But a pair of new studies concludes that he is wrong. “When we impose a tariff, it is the domestic consumers and purchasers of imports that bear the full cost of the tariffs,” said David Weinstein, an economics professor at Columbia University, who co-authored one of the papers.

Weinstein said the president appears to be relying on a 2018 analysis of data from the 1990s, when the United States represented a larger share of the global economy and enjoyed more leverage over exporters in other countries.

Weinstein’s study, co-written with Mary Amiti of the Federal Reserve Bank of New York and Princeton University’s Stephen Redding, reviewed what actually occurred last year after U.S. tariffs took effect. It concluded that Americans paid the entire tariff bill.

second study by four economists from the University of California at Los Angeles, Yale University, the University of California at Berkeley and Columbia University reached the same conclusion.

That study also found that workers in Republican-leaning counties, especially in farm states, suffered the greatest losses from tariffs that U.S. trading partners imposed in retaliation for the president’s actions.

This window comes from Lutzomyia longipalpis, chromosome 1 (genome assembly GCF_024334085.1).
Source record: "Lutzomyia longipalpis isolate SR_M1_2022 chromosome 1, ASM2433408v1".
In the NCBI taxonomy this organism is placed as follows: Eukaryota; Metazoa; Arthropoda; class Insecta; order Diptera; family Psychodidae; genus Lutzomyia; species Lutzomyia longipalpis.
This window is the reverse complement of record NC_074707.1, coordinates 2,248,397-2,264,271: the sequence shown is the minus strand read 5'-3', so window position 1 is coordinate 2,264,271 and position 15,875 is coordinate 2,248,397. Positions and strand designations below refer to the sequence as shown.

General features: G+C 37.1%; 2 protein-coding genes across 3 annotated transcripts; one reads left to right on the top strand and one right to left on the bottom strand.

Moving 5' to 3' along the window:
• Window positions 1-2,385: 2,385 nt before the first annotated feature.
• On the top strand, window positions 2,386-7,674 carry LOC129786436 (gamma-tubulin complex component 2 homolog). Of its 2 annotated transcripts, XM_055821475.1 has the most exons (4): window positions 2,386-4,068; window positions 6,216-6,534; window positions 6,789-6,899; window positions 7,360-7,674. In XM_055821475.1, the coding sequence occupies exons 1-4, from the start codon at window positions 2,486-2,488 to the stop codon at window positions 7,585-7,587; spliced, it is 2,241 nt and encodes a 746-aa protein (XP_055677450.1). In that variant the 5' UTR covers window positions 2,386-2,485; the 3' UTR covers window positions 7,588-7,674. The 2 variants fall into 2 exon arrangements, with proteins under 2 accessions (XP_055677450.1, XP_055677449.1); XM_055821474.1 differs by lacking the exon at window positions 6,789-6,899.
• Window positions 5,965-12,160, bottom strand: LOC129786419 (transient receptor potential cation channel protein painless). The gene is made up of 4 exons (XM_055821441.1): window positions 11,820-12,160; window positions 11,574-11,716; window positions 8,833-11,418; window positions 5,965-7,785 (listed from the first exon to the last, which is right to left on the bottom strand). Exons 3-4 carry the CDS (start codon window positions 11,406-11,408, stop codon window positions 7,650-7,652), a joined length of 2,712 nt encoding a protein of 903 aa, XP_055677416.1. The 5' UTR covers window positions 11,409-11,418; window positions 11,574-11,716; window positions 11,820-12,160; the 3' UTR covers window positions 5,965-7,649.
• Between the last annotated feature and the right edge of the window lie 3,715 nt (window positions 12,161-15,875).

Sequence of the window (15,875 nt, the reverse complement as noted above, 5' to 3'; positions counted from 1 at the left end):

Trump’s tariffs also may cause U.S. companies to write off sizable investments in their Chinese factories as they scramble to shift operations to safer venues, said the study by Weinstein, Amiti and Redding. If the tariffs continue, about $165 billion worth of trade would be redirected each year, they added.

The study also found sizable costs relative to any expected benefits. If the tariffs led to the creation of 35,000 new manufacturing jobs — equal to all the steel and aluminum jobs lost in the past decade — they would cost $195,000 per job, the study found.

“The costs of the trade war are quite large relative to optimistic estimates of any gains that are likely to be achieved,” wrote the trio of economists.

David J. Lynch is a staff writer on the financial desk who joined The Washington Post in November 2017 after working for the Financial Times, Bloomberg News and USA Today.